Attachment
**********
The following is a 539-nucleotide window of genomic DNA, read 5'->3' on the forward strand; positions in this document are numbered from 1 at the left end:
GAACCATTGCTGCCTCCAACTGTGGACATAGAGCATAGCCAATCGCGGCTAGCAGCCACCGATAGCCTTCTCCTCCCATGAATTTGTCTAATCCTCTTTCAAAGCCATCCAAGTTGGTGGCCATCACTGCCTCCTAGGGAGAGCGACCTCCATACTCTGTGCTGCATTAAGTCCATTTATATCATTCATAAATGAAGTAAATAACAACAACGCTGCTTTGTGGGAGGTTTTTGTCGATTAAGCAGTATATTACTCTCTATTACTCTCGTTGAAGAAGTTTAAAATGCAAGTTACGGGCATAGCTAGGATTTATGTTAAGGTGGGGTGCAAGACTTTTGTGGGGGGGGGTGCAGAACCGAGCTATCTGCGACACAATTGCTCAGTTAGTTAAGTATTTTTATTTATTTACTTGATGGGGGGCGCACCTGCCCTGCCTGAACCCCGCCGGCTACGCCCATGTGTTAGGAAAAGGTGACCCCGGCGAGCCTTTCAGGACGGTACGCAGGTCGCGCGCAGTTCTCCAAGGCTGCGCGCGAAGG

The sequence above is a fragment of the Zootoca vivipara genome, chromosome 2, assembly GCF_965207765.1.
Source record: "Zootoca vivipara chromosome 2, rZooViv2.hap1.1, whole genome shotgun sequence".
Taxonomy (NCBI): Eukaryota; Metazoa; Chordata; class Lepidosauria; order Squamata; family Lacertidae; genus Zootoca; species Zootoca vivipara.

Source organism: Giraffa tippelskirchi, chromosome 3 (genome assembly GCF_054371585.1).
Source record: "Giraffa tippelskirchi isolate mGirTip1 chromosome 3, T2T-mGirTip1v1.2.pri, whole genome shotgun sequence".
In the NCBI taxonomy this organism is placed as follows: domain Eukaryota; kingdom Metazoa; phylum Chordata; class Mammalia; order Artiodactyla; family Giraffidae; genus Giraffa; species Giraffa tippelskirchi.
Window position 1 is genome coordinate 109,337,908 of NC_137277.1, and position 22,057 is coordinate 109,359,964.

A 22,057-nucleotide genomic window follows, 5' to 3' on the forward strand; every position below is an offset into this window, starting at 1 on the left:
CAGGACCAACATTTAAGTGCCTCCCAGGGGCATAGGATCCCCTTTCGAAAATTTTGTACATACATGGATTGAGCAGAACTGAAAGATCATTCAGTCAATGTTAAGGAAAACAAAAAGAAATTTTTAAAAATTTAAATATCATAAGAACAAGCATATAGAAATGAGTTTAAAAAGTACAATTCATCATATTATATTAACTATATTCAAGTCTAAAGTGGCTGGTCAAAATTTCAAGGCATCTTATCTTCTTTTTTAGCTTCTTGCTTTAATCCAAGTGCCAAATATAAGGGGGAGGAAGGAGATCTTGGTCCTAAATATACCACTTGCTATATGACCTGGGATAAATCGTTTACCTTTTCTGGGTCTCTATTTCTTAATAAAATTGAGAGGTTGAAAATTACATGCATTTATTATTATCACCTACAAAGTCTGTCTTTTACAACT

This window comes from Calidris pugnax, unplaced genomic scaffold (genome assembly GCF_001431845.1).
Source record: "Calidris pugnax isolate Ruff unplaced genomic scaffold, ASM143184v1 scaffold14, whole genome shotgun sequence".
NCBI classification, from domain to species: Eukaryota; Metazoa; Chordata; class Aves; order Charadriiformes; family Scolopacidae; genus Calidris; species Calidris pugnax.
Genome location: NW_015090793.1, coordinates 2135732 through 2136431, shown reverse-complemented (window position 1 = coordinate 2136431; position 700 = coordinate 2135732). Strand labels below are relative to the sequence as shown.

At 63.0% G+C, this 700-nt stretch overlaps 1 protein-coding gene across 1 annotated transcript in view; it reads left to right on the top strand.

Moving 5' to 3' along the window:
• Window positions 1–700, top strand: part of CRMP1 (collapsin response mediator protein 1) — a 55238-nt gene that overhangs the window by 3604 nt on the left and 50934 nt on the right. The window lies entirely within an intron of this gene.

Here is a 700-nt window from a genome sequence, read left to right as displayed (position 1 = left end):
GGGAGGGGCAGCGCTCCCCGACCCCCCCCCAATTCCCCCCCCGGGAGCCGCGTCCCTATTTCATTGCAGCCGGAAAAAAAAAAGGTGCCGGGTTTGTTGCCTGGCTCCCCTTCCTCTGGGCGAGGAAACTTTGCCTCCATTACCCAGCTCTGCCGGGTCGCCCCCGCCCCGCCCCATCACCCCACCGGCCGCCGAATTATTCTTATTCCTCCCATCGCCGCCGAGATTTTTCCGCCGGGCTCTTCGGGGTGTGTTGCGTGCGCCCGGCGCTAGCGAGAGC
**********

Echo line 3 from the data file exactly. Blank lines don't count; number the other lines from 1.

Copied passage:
The sequence above is a fragment of the Zootoca vivipara genome, chromosome 2, assembly GCF_965207765.1.